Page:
In Bakhtin’s philosophy of language, the basic unit of language is not grammar, but the utterance. An utterance is dual natured: it is a full meaning in itself, but belongs in a chain of other utterances. One person’s utterance is complete when it awaits a reply from another. These utterances cannot be removed from their context, because situations and social roles give rise to a huge number of genres that a person acquires as they acquire language. Seen this way, inner speech is more of an inner dialogue.

There are two types of genres identified, simple and complex. The complex genres are a mixture of various speeches and utterances, and are usually written. The novel is the for Bakhtin an example of a complex genre. Bakhtin wrote extensively on Dostoevsky’s works, which he considers to be a new genre of polyphonic novel, where all the different voices and dialogues freely interact with all others without authorial imposition. But he also claims that all novels are always in what he calls heteroglossia, a multitude of voices. He contrasts this with the idea of a national poem, which is ideologically stable and speaks with one voice. Historically the novel was developed in “the heteroglossia of the clown…street songs, folk sayings, anecdotes where there was no language-center at all, where there was to be found a lively play with the ‘languages’ of poets, scholars, monks, knights and others, where all ‘languages’ were masks and where no language could claim to be authentic, incontestable face” (114).

The language novels use consists of the following: hybridization of different speeches, the interrelation of languages (characters, narrator, audience, etc.) and the pure dialogue itself. Ultimately the interaction of the three creates in the novel a mirror for ourselves: “What is realized in the novel is the process of coming to know one’s own language as it is perceived in someone else’s language, coming to know one’s own belief system in someone else’s system. There takes place within the novel an ideological translation of another’s language, and an overcoming of its otherness- an otherness that is only contingent, external, illusory. Characteristic for the historic novel is a positively weighed modernizing, an erosion of temporal boundaries, the recognition of an eternal present in the past. The primary stylistic project of the novel as a genre, is to create images of languages.” (120)

The reference to clowns and folk sayings segues into Bakhtin’s other famous concept: the carnival. His studies on Rabelais and folk humor reveals an often overlooked aspect of Medieval life. He finds that people in the middle ages had developed folk humor and carnival parallel to the Church. This is a continuation of old pagan rites, where “coupled with the cults which were serious in tone and organization were other, comic cult which laughed and scoffed at the deity (‘ritual laughter’); coupled with serious myths were comic and abusive ones; coupled with heroes were their parodies and couplets.” (197)

In older cultures serious and comic rites were both official, but in the middle ages the comic rites developed in parallel to the Church and outside of it. Every official feast and religious occasion had it’s folk double, (which survives today in perhaps the most conspicuous of carnivals: Mardi gras) there were parodies of liturgies, hymns, Gospel stories, and proclamations, both in Latin and the vernacular.  The carnivals adopted the language of the marketplace, oaths, profanities and ritual obscenities that were outside of the official language. It was a spectacle which has no distinction between actor and spectator. Everyone was engulfed in the carnival spirit. The official feast “asserted all that was stable, unchanging, perennial: the existing religious, political and moral values, norms and prohibitions”; the carnival brought “a second life to the people, who for a time entered the utopian realm of community, freedom, equality and abundance.” (199)  The laughter of the festivites was ambivalent, since the person included themselves in the object of their ridicule. This is what gives the carnival its philosophical and utopian weight.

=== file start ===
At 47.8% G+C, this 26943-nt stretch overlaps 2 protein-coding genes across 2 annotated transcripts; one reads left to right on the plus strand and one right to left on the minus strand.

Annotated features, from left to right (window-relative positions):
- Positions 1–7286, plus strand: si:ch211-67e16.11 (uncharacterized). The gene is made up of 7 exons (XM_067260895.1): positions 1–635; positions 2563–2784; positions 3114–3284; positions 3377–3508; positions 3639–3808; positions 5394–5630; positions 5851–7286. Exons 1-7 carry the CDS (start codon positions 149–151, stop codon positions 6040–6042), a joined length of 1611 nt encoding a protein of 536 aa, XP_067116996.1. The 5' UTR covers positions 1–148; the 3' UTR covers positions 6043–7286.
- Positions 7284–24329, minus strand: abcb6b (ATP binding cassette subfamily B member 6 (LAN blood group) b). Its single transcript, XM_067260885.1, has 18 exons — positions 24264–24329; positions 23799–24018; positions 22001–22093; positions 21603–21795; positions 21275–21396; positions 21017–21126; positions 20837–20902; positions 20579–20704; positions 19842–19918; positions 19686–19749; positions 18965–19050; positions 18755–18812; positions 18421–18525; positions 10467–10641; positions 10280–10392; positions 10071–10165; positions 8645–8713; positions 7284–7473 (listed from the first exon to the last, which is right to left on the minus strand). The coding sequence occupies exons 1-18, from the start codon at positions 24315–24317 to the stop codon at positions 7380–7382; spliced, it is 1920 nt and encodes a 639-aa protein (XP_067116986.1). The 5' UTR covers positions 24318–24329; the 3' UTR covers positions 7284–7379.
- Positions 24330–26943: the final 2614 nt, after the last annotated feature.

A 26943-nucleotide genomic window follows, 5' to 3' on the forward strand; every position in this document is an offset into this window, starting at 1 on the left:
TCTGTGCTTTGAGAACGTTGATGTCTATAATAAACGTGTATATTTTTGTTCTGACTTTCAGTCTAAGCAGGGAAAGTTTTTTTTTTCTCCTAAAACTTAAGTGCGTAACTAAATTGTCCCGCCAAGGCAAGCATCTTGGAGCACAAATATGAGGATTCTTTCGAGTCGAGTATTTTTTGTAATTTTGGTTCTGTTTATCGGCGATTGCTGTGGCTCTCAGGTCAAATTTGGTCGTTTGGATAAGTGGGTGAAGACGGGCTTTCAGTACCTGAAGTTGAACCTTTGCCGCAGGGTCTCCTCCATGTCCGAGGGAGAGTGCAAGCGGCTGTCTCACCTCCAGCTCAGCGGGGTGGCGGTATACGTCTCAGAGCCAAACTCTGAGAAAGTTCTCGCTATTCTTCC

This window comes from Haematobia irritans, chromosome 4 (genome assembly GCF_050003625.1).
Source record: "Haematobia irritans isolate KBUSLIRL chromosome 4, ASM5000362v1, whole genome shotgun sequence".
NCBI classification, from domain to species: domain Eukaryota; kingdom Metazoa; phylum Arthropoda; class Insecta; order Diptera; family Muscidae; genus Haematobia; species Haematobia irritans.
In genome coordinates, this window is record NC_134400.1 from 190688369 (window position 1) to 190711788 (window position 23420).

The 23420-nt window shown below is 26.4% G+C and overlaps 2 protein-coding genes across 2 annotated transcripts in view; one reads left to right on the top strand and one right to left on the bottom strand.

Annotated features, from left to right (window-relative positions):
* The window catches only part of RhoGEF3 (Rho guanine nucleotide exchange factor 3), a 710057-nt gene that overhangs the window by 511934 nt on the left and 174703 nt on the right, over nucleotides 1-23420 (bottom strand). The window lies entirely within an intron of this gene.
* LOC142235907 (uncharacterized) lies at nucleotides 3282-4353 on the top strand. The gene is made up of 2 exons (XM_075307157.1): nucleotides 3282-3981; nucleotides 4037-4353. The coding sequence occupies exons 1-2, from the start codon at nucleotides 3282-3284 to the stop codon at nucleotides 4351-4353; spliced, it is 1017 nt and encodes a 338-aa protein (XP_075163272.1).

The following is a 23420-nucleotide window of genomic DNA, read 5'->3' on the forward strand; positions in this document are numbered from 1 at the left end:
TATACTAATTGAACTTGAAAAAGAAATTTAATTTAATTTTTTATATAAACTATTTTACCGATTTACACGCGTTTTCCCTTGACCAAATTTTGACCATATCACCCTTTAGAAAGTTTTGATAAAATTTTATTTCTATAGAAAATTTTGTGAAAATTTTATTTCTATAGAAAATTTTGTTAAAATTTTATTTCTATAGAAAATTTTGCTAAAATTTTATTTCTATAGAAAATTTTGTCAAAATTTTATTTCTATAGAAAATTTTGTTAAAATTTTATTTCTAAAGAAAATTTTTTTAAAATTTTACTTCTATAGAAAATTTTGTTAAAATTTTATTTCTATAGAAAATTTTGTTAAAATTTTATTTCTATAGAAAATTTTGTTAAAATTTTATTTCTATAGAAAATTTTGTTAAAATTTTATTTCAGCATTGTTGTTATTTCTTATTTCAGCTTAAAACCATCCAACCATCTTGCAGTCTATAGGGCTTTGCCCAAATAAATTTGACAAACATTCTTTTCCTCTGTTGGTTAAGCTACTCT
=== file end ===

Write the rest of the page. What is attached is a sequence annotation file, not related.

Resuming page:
This concept of the carnival gives Bakhtin a response to two common interpretations of Renaissance works, particularly Rabelais. Rabelais’ works spend a lot of time focused on the human body. This has been interpreted as the ‘rehabilitation of the body,’ an attempt at moving away from the ascetic middle ages. In fact ,Bakhtin says, the works of grotesque realism draw from the rich carnival heritage of the Medieval era. Another thing that these works are not, as was commonly thought, is satire, at least in the modern sense of an author standing outside the thing he ridicules in order to negate it. Grotesque realism degrades the high and abstract into the earthy level. Bakhtin gives an interesting and positive spin on the term degradation. Laughter degrades, and:

To degrade is to bury, to sow, and to kill simultaneously, in order to bring forth someone more and better. To degrade also means to concern oneself with the lower stratum of the body, the life of the belly and reproductive organs, pregnancy and birth. Degradation digs a bodily grave for a new birth; it has not only a destructive, negative aspect, but also a regenerating one. To degrade an object does not imply merely hurling it into the void of nonexistence, into absolute destruction, but to hurl it down to the reproductive lower stratum, the zone in which conception and a new birth takes place. Grotesque realism knows no other level; it is the fruitful earth and the womb. It is always conceiving. (206)